A few questions on the IRS scandal.
1) The core issue here is that the IRS was using the term “tea party” and its associated language as a flag for organizations that might be more political than the 501(c)4 designation permitted. As Juliet Eilperin writes, this kind of category-based approach to choosing which applications require more scrutiny is typical for the IRS. It’s even used in individual tax returns. The question was whether, when it came to the 501(c)4 groups, the only kind of political activity being rigorously screened was conservative political activity. Was tea party language the only red flag? Or did other kinds of politicized language set off alarm bells, too? If so, what was that language?
2) Was the Cincinnati office the only one that used the tea-party test or was it more widely applied? The fact that some tea party groups received scrutiny from Washington-based IRS employees doesn’t answer that question. We should expect tea party groups to get scrutiny when they apply for non-political 501(c)4 designation. The question is whether their applications were flagged through a politically discriminatory test that existed in other agencies, too.
3) Did the IRS higher-ups act appropriately? Right now, much of the reporting indicates that IRS higher-ups shut this down pretty much as soon as they heard about it. Their sin, if there was one, was that they didn’t disclose that anything had gone awry when asked whether the IRS was targeting conservative groups. But they may also have thought that this wasn’t targeting conservative groups — it was simply a reasonable, but ultimately unwise, way of filtering politicized applications for appropriate scrutiny. The IG report should tell us more on this score.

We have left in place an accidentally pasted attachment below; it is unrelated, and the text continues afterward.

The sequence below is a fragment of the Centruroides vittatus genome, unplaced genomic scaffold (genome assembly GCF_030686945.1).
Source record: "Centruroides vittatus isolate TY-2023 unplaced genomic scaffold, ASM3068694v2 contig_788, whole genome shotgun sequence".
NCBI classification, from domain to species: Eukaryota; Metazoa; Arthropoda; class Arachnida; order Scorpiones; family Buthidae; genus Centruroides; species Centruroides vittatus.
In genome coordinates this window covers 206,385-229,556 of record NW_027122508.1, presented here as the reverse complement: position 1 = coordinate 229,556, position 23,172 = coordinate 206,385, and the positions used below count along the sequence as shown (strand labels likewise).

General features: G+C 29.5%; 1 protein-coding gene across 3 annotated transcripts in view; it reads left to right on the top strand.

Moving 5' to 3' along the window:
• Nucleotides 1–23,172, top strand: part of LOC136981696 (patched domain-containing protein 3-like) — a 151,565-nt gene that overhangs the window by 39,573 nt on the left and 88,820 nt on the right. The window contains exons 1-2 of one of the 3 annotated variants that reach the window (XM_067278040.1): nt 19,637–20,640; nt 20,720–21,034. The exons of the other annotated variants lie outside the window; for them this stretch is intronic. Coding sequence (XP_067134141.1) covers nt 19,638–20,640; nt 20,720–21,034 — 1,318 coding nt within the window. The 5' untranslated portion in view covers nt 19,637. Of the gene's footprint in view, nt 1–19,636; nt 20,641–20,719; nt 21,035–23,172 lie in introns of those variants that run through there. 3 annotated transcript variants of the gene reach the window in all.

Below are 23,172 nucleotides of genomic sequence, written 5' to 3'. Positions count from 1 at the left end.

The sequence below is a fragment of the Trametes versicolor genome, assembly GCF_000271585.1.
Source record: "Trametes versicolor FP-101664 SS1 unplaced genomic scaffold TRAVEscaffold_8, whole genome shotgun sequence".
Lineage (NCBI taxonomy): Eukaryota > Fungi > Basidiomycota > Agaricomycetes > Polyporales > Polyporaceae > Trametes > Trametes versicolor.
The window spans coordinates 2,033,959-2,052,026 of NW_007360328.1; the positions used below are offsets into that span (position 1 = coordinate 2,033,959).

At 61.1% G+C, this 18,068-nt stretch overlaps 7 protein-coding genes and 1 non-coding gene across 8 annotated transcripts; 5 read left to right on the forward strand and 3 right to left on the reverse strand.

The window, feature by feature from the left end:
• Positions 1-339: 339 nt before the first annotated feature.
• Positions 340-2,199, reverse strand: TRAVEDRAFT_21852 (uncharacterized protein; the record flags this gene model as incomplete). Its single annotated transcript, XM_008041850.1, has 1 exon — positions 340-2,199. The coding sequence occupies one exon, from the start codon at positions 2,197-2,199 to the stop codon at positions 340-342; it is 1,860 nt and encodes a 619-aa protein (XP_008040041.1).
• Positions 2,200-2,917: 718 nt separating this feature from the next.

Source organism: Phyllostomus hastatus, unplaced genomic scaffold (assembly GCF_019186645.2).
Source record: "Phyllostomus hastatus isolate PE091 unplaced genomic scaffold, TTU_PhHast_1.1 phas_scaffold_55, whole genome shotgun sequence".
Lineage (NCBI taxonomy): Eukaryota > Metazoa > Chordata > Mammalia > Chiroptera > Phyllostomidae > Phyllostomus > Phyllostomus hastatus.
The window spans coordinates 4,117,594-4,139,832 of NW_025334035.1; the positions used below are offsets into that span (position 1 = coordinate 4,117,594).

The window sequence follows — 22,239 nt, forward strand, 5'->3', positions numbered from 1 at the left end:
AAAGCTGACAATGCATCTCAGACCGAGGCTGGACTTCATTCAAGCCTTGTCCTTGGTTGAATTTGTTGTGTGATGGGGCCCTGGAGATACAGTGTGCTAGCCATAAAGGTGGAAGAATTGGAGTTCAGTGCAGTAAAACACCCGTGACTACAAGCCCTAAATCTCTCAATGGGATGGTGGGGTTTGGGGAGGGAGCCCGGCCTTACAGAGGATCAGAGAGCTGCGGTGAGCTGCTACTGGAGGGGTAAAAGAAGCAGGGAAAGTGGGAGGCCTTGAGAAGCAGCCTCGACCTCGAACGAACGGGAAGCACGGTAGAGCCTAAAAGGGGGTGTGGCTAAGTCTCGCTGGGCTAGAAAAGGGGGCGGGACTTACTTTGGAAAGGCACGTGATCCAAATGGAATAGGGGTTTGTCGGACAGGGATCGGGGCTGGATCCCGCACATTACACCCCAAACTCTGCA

4) In which direction does our outrage point? Do we think the tea party groups really are primarily non-political social welfare organizations and they should’ve received 501(c)4 designation more smoothly? Or do we think that they’re clearly political organizations and their applications should’ve been closely scrutinized and maybe even rejected – but so too should the applications from a host of other politicized groups on the left and the right?
5) Do we want a personnel outcome, a political outcome, or a policy outcome? Is the right endgame simply that some IRS employees get fired? That the Obama administration gets embarrassed? Or is that Congress tightens the language governing who does and doesn’t qualify for 501(c)4 status so that the IRS doesn’t have so much discretion — and career employees don’t resort to these confused tactics — when reviewing applications? Note that if we go the legislative route, we could either widen the 501(c)4 designation, making it clear that political groups qualify, or we could narrow it, making it clear that they don’t.
The answers to these questions would go a long way in clarifying whether we have a real scandal or simply a bad filtering process on our hands, and what we should do about it.